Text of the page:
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At 60 years of the coup, remember and fight so it never happens again

Resistência-PSOL, from Brazil

Today we remember the 60 years of the coup that gave rise to one of the darkest periods in our history: the military dictatorship that lasted from 1964 to 1985. There were two decades of persecution, death, torture, murder, contempt, and annihilation of indigenous populations, cultural, economic, and police siege against the outskirts and black people, corruption, censorship, scarcity, and international indebtedness.

It all began as it does now: first, the denial of national elites to accept minimal and partial reforms that would give some degree of dignity to the most suffering people; then, political terror, the “ghost of communism,” the myth of the destruction of the family; later, the appeal to the “moderating power” of the armed forces and their supposed incorruptibility and patriotism. This powerful movement, based on the middle and privileged classes, which had been coming since at least 1961, triumphed in 1964 in a bloody coup that had the support and financing of national and foreign businessmen, media, TSE, governors, and mayors, part of the National Congress, and had the political and logistical support of the United States Embassy.

The country plunged into a night of horror. There were thousands of deaths, tens of thousands persecuted, fired, and exiled. The military government repressed demonstrations, leftist parties, trade unions, civil society organizations, journalists, and artists. The people resisted as best they could. Some activists remained inactive for many years, others went on the desperate path of armed struggle, and still others acted clandestinely, molecularly, waiting for an opportunity to return to open struggle.

In the end, the dictatorship was defeated by the irresistible force of the working class in a new wave of political and union reorganization that began in the late 1970s. The dictatorship left the scene in a melancholy way (let us remember the famous phrase of João Figueiredo when leaving the presidency: “Forget me!”), but not before offering itself and its agents an amnesty that spared them the fate that several dictators from other countries had: prison.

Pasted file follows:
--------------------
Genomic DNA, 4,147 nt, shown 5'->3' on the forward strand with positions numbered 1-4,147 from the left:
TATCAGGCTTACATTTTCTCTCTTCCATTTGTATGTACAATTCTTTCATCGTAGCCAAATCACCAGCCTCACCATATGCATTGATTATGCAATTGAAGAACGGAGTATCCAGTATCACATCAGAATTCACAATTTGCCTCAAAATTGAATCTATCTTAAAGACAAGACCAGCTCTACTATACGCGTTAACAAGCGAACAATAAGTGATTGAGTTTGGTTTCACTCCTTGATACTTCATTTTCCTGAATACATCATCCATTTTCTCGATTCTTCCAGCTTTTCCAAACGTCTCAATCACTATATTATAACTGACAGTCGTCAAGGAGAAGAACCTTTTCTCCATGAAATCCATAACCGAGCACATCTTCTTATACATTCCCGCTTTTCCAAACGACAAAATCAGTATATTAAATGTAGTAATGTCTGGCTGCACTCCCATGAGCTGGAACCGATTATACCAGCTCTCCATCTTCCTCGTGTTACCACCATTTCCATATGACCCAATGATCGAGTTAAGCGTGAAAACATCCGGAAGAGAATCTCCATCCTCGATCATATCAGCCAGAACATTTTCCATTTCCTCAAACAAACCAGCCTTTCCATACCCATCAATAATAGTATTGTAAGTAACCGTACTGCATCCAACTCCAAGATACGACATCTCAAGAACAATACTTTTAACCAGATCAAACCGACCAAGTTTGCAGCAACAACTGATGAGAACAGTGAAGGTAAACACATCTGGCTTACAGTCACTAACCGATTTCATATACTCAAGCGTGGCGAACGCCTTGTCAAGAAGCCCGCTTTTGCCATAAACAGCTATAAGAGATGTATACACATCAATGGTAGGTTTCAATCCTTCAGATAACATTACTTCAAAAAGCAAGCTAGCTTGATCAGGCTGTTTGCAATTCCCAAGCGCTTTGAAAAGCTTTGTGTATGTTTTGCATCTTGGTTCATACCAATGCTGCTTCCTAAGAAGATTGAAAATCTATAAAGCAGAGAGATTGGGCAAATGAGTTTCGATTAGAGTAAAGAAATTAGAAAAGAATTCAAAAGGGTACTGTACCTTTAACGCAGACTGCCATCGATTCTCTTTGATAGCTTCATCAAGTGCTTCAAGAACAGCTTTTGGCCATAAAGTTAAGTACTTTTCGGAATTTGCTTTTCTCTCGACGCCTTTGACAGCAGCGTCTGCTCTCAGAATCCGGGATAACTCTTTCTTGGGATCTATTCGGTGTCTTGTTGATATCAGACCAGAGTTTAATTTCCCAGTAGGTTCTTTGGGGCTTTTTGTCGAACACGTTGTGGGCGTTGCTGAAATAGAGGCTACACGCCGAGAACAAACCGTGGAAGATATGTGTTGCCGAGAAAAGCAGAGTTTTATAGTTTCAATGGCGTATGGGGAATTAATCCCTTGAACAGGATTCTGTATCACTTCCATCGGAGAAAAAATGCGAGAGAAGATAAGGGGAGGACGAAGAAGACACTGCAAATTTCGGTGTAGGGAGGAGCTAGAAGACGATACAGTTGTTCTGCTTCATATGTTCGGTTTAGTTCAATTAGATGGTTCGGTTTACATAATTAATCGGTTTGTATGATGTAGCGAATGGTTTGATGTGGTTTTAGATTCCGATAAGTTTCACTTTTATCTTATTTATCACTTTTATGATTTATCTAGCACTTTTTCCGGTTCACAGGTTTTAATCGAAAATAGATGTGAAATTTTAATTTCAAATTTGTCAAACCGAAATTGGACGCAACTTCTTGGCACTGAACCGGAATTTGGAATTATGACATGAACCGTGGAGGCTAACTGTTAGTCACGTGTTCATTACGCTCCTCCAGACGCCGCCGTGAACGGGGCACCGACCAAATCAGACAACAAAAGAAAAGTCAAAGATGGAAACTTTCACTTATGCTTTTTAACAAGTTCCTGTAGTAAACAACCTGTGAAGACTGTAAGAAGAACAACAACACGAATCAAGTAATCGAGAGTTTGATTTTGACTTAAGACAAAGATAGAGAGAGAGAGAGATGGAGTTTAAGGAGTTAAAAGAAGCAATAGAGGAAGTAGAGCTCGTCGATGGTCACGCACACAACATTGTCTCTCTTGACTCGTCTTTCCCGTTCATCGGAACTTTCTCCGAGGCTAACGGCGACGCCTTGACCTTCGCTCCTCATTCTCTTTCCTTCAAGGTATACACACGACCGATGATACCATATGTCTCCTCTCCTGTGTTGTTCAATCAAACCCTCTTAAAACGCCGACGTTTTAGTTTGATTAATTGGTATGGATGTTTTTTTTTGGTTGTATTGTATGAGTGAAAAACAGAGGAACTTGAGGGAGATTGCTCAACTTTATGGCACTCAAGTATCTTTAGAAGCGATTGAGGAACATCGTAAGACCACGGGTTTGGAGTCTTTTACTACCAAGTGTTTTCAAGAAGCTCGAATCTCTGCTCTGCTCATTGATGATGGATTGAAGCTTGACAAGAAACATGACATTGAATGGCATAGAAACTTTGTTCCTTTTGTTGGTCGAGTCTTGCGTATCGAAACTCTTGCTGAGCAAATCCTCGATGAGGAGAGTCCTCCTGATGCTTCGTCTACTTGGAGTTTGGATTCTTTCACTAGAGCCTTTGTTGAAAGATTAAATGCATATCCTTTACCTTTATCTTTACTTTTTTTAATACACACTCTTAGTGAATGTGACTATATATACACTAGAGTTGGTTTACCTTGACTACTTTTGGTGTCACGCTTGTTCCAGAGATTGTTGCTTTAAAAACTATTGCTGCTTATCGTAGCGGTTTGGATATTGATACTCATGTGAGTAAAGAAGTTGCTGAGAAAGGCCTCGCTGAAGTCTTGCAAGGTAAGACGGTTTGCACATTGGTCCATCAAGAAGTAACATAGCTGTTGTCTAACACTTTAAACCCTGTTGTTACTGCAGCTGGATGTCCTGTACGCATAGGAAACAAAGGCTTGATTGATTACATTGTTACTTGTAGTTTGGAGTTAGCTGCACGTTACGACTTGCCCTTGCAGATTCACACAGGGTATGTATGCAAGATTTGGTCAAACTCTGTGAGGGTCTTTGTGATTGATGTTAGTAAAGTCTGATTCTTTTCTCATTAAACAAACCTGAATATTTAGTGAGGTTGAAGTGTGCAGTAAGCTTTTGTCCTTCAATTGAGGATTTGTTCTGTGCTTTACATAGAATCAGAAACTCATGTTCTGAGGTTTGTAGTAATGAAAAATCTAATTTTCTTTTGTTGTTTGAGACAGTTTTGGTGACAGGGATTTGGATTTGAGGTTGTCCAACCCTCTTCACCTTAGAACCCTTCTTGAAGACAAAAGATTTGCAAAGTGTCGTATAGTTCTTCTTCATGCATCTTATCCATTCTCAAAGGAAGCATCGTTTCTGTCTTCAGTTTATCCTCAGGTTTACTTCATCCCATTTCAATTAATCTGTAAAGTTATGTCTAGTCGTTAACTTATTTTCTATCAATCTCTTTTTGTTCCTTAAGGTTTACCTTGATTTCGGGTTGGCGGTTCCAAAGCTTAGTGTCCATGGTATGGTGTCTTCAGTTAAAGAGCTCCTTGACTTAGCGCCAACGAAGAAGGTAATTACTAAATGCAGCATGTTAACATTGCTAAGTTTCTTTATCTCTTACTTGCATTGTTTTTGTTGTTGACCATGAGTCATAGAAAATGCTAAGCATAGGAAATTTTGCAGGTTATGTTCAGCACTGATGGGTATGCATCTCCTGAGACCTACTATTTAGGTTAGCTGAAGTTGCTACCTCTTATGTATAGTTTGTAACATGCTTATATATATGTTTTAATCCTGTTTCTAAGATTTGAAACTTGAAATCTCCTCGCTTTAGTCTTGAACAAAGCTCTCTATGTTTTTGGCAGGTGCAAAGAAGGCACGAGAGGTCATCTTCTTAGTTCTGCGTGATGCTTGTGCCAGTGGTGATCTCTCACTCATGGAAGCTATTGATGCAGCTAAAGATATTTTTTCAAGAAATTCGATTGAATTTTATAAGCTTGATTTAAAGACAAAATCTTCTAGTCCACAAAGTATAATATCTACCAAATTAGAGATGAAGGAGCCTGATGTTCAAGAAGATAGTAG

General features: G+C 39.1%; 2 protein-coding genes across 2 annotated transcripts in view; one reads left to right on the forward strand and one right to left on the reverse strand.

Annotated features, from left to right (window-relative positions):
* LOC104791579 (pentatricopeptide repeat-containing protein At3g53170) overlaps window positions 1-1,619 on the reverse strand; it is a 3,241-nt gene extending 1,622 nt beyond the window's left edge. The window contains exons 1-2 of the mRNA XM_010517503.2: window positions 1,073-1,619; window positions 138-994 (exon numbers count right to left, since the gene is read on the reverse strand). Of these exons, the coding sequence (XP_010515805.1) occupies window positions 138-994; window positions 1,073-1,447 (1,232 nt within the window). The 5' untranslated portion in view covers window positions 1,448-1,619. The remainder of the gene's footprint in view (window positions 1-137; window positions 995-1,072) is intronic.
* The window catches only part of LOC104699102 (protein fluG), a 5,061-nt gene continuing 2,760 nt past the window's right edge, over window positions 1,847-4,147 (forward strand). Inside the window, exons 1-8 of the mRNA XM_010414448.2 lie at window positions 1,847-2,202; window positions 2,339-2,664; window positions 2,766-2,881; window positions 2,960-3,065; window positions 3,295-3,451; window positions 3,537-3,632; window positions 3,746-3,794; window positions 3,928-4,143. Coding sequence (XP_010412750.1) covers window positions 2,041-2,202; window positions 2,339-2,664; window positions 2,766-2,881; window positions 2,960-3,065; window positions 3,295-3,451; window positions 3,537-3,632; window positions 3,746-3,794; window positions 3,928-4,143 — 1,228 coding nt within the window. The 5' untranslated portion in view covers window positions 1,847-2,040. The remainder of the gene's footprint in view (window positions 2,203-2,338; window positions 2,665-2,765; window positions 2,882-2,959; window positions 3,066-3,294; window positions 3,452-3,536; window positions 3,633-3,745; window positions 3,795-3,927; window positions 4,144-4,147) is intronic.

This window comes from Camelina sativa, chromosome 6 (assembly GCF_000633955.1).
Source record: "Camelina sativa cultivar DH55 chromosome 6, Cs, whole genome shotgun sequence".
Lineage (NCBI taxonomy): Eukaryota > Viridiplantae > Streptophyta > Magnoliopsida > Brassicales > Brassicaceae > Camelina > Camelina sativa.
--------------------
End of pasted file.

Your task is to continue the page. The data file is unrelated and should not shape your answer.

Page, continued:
Impune military

Thus, the dictatorship left power, but the murderers and torturers were never punished. The country declared its “hatred and disgust for the dictatorship” (famous expression of Ulisses Guimarães when promulgating the Constitution of 1988), but never really settled accounts with its past. The Brazilian elite – petty, cowardly, uneducated, and traitorous – never allowed a true process of democratization.

After the dictatorship, the Military Police remained in practice as absolutely omnipotent and autonomous entities, only remotely subjected to the civil authority of governors (and even with that, they want to end now!). The Army, Navy, and Air Force preserved an archaic structure, distant from the people and an internal reactionary ideology, disconnected from the real defense and protection needs of the country. For Brazilian military personnel, the “internal enemy” (read: the left and social movements) remains the main enemy. Meanwhile, they earn very high salaries, live in the comfort of their military villages, leave their pensions to adult daughters, engage in joint exercises with the U.S. Army, and receive instructions from Israeli military personnel. The Brazilian armed forces are the most alien thing to the people one could imagine in a country as afflicted as ours.